What are Your Classroom Expectations and Rules?
Before we get to the 11 classroom expectations and rules, let’s chat a bit. How do you determine what will be your classroom expectations and rules?
Have you decided where do classroom expectations examples come from?
Do you Google them?
Talk to colleagues?
Ask your principal?
I have always found that my best source for determining the best examples of classroom expectations was by asking my students, and every year I have the same set of classroom expectations. How is that?
What are Classroom Expectations and Rules, and Why are Cassroom Expectations Important?
What are Classroom Expectations and Rules?
First let’s briefly touch upon the difference between classroom expectations vs rules.
Rules are what we tend to impose upon kids, and many kiddos work hard to run circles around us as we attempt to impose them and belabour the importance of classroom rules.
Expectations are what we, the students and teacher, expect of each other to feel safe and content in the class.
When you start to understand that all students, whether they know it or not, want to feel safe, cared for, seen and accepted. the importance of setting expectations in the classroom.
The right classroom expectations and rules combined with respectful, gracious and effective teacher reinforcement is foundational to solid classroom management. So then, how to establish classroom expectations and rulesis the question.
Why are Classroom Expectations Important?
When you simply ask the students “Why are expectations important in a classroom?”, (first insuring they understand the word expectation) they will come up with some great examples. They will be able to explain the importance, and at the same time they will identify some expectations.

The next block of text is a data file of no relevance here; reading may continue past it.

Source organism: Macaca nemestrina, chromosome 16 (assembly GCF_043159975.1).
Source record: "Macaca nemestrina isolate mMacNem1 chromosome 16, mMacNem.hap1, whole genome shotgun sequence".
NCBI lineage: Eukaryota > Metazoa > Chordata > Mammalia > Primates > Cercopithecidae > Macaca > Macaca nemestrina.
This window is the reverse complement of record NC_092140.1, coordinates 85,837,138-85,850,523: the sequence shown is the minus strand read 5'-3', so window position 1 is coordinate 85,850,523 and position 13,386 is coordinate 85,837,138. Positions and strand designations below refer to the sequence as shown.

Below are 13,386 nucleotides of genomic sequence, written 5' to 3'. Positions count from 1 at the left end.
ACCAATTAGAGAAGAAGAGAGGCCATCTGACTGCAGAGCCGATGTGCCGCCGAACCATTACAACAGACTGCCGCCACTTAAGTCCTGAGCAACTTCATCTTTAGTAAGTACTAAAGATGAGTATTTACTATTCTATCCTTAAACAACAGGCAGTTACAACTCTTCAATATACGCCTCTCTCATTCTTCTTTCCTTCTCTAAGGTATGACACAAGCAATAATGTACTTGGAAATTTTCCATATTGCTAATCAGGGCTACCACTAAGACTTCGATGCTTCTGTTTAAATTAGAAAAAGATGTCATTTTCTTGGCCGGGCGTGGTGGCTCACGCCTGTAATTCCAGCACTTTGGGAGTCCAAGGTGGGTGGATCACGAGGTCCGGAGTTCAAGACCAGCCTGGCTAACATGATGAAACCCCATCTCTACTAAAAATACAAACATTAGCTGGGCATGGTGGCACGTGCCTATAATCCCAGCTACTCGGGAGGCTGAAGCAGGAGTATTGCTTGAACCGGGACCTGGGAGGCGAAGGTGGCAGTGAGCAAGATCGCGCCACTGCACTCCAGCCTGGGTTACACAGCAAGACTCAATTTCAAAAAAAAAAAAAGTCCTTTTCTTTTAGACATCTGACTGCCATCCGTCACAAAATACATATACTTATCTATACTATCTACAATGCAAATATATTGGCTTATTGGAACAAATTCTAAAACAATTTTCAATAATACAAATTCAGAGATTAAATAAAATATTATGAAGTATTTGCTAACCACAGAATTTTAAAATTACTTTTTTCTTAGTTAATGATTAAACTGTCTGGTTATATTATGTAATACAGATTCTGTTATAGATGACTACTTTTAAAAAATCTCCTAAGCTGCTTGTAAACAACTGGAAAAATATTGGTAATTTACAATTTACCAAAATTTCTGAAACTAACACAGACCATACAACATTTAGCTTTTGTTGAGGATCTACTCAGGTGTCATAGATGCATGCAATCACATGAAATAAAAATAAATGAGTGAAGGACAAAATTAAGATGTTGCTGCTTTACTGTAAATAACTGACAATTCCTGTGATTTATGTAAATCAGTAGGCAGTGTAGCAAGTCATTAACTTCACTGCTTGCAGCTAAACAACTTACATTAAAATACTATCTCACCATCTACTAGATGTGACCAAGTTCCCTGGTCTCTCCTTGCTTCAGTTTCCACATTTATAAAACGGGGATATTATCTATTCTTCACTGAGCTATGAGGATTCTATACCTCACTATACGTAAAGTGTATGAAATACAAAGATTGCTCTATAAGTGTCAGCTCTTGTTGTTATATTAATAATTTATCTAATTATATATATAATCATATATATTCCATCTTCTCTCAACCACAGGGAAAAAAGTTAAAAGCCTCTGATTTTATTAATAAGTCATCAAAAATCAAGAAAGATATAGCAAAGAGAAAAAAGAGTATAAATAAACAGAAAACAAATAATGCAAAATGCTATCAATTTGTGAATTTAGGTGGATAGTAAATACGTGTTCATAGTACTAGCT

“Don’t hit!” “Don’t shout” “No running in the halls.” “Don’t interrupt.” Every.Single. Year.
This is because these are actions that most students hate when they are done to them. They are often a little forgetful of their own participation of course.
Aren’t we all?
This discussion is an excellent opportunity to model the culture that I want to exist in the class. By responding to their negative statements (ie. don’t hit) with positive expectations (ie. keep hands to self) I am modelling positive language because I strongly believe in the power of positive language.
How Negative Language Changes the Focus.
Because positive affirmations go a long way in how I reinforce classroom expectations and rules, I want the students to see the power of positive language.
So I teach them.